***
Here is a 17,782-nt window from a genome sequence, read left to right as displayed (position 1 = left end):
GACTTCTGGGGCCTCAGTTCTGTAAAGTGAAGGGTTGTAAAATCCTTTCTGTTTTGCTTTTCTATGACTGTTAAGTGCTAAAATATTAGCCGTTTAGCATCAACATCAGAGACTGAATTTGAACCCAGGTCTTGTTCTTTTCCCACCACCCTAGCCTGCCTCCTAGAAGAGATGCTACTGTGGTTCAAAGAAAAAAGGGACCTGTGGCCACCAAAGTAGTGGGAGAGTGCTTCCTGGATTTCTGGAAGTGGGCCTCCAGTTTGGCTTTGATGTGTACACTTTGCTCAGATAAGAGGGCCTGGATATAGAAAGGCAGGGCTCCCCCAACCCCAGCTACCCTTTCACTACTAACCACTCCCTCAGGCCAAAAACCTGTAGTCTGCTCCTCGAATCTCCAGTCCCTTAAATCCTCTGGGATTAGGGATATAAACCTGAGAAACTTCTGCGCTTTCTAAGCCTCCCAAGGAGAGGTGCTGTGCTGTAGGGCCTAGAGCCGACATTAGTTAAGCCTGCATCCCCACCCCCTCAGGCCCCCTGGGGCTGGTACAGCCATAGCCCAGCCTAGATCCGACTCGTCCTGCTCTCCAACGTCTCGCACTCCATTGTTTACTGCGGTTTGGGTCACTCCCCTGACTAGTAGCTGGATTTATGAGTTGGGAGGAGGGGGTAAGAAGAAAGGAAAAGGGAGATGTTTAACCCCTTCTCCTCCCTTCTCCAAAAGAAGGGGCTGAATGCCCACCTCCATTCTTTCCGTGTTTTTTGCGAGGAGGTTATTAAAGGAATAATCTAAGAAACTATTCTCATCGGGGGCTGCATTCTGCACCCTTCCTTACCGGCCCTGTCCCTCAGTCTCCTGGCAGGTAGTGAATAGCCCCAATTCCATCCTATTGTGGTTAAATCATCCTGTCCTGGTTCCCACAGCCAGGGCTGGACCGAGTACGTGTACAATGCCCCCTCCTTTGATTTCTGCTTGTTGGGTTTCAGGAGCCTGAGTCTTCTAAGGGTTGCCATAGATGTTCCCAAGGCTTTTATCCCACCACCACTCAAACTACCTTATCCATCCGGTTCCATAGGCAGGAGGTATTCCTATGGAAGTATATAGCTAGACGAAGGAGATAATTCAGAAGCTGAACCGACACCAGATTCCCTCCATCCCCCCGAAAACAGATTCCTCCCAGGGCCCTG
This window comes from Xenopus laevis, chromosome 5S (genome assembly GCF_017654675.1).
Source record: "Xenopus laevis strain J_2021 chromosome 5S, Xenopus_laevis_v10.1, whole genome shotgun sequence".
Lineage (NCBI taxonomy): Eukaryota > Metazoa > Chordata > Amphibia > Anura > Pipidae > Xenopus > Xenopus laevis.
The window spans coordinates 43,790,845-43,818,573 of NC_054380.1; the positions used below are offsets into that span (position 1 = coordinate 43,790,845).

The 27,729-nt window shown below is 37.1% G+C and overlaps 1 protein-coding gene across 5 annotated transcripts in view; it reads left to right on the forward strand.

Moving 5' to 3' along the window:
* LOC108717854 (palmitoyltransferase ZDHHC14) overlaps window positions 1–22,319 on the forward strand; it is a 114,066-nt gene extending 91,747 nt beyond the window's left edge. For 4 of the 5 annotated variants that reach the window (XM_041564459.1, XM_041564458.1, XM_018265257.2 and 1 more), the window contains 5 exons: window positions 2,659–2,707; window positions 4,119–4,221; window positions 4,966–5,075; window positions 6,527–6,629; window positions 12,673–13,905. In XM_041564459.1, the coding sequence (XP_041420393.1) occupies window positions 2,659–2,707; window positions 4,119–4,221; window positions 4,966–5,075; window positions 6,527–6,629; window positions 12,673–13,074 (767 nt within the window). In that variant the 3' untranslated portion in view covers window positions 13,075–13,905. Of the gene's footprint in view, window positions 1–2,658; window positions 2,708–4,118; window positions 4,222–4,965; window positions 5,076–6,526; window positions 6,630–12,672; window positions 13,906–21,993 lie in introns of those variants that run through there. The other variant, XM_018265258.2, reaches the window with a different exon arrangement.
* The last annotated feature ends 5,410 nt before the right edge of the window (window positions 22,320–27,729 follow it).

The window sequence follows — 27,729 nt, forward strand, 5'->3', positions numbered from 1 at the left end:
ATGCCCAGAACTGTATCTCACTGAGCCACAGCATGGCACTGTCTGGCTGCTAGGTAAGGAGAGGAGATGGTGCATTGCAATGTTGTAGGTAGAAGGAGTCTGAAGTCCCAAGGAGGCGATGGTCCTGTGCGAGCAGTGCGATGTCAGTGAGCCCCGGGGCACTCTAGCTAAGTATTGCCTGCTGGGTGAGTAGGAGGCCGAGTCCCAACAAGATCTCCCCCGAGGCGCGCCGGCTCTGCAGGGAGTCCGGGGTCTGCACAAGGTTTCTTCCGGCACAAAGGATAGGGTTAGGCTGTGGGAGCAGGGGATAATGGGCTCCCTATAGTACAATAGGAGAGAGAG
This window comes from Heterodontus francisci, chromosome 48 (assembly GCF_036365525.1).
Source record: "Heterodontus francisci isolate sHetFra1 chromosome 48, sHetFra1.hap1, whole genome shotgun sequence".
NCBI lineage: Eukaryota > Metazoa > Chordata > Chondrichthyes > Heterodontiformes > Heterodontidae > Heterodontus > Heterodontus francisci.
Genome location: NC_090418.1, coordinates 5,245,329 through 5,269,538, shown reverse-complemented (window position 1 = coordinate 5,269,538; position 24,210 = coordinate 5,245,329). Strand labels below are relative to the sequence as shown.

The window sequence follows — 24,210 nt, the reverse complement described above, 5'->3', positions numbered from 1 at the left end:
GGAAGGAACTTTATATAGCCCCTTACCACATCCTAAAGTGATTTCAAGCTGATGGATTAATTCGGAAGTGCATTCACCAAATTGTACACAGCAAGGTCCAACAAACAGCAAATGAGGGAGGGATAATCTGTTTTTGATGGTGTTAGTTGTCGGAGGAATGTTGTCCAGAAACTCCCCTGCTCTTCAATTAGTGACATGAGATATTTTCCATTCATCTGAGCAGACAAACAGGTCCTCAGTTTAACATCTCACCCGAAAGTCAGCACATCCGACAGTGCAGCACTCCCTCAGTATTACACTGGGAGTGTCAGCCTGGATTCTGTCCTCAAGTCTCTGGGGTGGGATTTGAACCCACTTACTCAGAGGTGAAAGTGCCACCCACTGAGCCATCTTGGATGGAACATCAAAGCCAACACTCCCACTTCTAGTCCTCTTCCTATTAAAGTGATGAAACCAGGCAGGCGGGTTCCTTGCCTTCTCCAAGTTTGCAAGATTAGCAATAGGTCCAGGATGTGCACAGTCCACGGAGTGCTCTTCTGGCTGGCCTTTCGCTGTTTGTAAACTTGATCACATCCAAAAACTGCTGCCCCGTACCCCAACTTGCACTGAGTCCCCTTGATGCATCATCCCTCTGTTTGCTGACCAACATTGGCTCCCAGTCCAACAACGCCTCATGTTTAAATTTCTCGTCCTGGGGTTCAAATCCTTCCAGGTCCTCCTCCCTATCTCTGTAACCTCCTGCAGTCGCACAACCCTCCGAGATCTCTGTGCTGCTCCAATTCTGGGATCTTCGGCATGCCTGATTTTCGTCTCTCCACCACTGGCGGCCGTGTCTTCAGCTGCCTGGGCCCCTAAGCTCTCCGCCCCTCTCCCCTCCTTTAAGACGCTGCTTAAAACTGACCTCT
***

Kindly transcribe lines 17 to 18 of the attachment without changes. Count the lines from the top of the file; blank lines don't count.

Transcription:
The window sequence follows — 24,210 nt, the reverse complement described above, 5'->3', positions numbered from 1 at the left end:
GGAAGGAACTTTATATAGCCCCTTACCACATCCTAAAGTGATTTCAAGCTGATGGATTAATTCGGAAGTGCATTCACCAAATTGTACACAGCAAGGTCCAACAAACAGCAAATGAGGGAGGGATAATCTGTTTTTGATGGTGTTAGTTGTCGGAGGAATGTTGTCCAGAAACTCCCCTGCTCTTCAATTAGTGACATGAGATATTTTCCATTCATCTGAGCAGACAAACAGGTCCTCAGTTTAACATCTCACCCGAAAGTCAGCACATCCGACAGTGCAGCACTCCCTCAGTATTACACTGGGAGTGTCAGCCTGGATTCTGTCCTCAAGTCTCTGGGGTGGGATTTGAACCCACTTACTCAGAGGTGAAAGTGCCACCCACTGAGCCATCTTGGATGGAACATCAAAGCCAACACTCCCACTTCTAGTCCTCTTCCTATTAAAGTGATGAAACCAGGCAGGCGGGTTCCTTGCCTTCTCCAAGTTTGCAAGATTAGCAATAGGTCCAGGATGTGCACAGTCCACGGAGTGCTCTTCTGGCTGGCCTTTCGCTGTTTGTAAACTTGATCACATCCAAAAACTGCTGCCCCGTACCCCAACTTGCACTGAGTCCCCTTGATGCATCATCCCTCTGTTTGCTGACCAACATTGGCTCCCAGTCCAACAACGCCTCATGTTTAAATTTCTCGTCCTGGGGTTCAAATCCTTCCAGGTCCTCCTCCCTATCTCTGTAACCTCCTGCAGTCGCACAACCCTCCGAGATCTCTGTGCTGCTCCAATTCTGGGATCTTCGGCATGCCTGATTTTCGTCTCTCCACCACTGGCGGCCGTGTCTTCAGCTGCCTGGGCCCCTAAGCTCTCCGCCCCTCTCCCCTCCTTTAAGACGCTGCTTAAAACTGACCTCT